Celebs are ‘super-spreaders’ of coronavirus fake news, study says
Celebrities are “super-spreaders” of fake news and conspiracy theories during times of crisis — including the coronavirus pandemic, experts say.
Researchers from Queensland University in Australia blamed stars, such as Woody Harrelson and Whiz Khalifa, in a study probing how far-fetched fringe internet theories become front-page news.
“These are the super-spreaders. These are the people who are really making something go viral,” Axel Bruns, a professor with the school’s Technology’s Digital Media Research Centre, said in an online presentation Thursday.
Big-mouth celebs can even fuel misinformation just by discussing a bonkers theory — without pushing it — on social media, he said.
“It’s one thing to post this from a conspiracy account that’s got a few hundred followers, but once you get major celebrities with literally millions of followers on Twitter or Facebook talking about this, even just dismissively, obviously it reaches a much, much larger audience,” said Bruns.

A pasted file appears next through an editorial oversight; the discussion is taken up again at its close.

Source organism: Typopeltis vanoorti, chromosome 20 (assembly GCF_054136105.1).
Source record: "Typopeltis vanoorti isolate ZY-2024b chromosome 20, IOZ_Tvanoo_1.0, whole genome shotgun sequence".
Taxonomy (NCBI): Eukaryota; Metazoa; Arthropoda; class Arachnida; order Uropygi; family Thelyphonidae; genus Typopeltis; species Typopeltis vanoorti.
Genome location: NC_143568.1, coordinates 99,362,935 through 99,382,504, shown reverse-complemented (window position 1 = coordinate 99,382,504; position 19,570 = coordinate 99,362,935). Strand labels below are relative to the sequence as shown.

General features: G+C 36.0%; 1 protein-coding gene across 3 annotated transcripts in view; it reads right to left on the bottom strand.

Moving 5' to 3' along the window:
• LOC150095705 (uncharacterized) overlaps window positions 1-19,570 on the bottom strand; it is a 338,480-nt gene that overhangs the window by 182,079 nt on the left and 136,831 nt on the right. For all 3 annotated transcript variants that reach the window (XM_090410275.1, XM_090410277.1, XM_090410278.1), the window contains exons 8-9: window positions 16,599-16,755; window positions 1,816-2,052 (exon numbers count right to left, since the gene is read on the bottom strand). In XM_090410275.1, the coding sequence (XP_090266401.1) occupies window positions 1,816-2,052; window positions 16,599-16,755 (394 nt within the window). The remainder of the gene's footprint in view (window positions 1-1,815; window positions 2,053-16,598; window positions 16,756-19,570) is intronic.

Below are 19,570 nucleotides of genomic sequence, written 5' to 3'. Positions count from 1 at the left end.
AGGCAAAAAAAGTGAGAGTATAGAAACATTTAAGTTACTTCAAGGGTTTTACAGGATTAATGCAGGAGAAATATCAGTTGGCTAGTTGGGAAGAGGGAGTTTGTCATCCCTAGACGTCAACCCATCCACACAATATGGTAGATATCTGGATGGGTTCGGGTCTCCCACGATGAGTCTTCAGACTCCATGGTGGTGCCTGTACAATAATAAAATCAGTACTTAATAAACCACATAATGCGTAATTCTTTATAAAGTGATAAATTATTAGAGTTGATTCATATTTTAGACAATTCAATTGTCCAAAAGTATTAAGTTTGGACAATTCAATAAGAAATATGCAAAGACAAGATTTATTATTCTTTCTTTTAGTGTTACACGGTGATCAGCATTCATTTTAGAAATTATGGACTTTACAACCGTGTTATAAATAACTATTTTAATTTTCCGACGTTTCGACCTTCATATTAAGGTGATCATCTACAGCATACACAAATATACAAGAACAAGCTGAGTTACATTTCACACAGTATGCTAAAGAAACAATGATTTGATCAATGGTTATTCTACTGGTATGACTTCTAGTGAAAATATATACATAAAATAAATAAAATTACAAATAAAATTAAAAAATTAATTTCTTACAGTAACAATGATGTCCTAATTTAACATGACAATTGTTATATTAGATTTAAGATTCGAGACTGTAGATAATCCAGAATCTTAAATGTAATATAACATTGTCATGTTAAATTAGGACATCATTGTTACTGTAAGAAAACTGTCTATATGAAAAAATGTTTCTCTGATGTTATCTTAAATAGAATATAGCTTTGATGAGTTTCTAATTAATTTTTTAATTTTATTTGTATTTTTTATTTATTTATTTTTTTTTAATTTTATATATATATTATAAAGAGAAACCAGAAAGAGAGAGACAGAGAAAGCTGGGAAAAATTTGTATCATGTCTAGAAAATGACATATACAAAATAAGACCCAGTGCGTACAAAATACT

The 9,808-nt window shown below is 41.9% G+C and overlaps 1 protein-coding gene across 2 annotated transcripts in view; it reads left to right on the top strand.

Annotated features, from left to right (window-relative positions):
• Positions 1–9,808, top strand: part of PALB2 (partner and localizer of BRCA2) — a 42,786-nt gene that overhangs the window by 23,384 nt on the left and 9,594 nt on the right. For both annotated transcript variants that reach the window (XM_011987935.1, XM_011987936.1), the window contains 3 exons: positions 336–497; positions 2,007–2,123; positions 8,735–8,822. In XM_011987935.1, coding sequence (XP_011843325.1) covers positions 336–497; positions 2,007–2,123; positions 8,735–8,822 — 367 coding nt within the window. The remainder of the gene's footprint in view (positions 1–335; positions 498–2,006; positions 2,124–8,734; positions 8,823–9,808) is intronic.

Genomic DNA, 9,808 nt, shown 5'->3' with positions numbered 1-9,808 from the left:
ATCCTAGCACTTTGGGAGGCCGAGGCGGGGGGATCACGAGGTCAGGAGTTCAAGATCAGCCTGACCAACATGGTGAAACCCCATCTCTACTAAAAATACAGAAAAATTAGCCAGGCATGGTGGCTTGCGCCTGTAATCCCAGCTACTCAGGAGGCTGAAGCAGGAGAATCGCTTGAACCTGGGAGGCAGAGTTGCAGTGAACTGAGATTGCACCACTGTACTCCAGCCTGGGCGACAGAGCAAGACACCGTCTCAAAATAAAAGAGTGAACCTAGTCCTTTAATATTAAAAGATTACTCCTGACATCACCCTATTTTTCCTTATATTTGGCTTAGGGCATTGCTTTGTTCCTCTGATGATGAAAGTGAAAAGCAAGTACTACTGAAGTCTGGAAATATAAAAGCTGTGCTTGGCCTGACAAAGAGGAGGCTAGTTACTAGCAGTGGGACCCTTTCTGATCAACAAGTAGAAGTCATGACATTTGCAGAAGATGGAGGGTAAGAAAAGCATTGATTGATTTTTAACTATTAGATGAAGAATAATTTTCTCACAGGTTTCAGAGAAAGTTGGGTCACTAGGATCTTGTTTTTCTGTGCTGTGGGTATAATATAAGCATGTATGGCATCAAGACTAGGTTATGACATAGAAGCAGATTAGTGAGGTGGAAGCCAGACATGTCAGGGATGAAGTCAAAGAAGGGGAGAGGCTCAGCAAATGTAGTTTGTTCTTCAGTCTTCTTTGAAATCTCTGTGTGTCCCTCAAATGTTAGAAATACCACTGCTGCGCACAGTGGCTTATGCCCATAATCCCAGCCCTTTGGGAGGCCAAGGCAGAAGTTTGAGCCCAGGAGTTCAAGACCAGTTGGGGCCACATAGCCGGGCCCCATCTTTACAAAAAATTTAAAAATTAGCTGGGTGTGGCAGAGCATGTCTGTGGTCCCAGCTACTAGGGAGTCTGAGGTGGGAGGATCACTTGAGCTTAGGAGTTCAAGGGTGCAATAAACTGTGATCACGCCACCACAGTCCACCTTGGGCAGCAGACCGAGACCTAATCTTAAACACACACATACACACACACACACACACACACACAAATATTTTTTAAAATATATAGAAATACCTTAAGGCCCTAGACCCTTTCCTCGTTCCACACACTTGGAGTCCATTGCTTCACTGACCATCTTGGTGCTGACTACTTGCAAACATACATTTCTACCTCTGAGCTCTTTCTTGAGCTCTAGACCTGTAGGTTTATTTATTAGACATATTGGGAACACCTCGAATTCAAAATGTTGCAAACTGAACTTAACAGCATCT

Researchers found that spikes in the circulation of COVID-19-related misinformation online were almost always linked to celebrity or media endorsements.
In one example, they examined the recent fake news that 5G cellphone towers spread the coronavirus and found that most “shares” about it happened after “The Hunger Games” actor Woody Harrelson promoted the conspiracy theory on Instagram, and rapper Whiz Khalifa spoke about it in a Facebook video.
In a now-deleted Instagram post, Harrelson, 58, told his more than 2 million followers that he found a report about “the negative effects of 5G” and its supposed role in the coronavirus pandemic “very interesting.”
Circulation of the dangerous theory also increased after UK tabloid the Daily Express wrote an article about it, and when a UK boxer posted a video on the subject to a sports group with almost 26 million members, according to the study.
“Now the public is genuinely confused, and genuinely divided. They’re pointing fingers at China … and at each other,” said another researcher, Timothy Graham.
“This is payday for disinformers. This is the best thing that could happen to them and the worst thing that could happen for democracy,” he said, according to the Brisbane Times.
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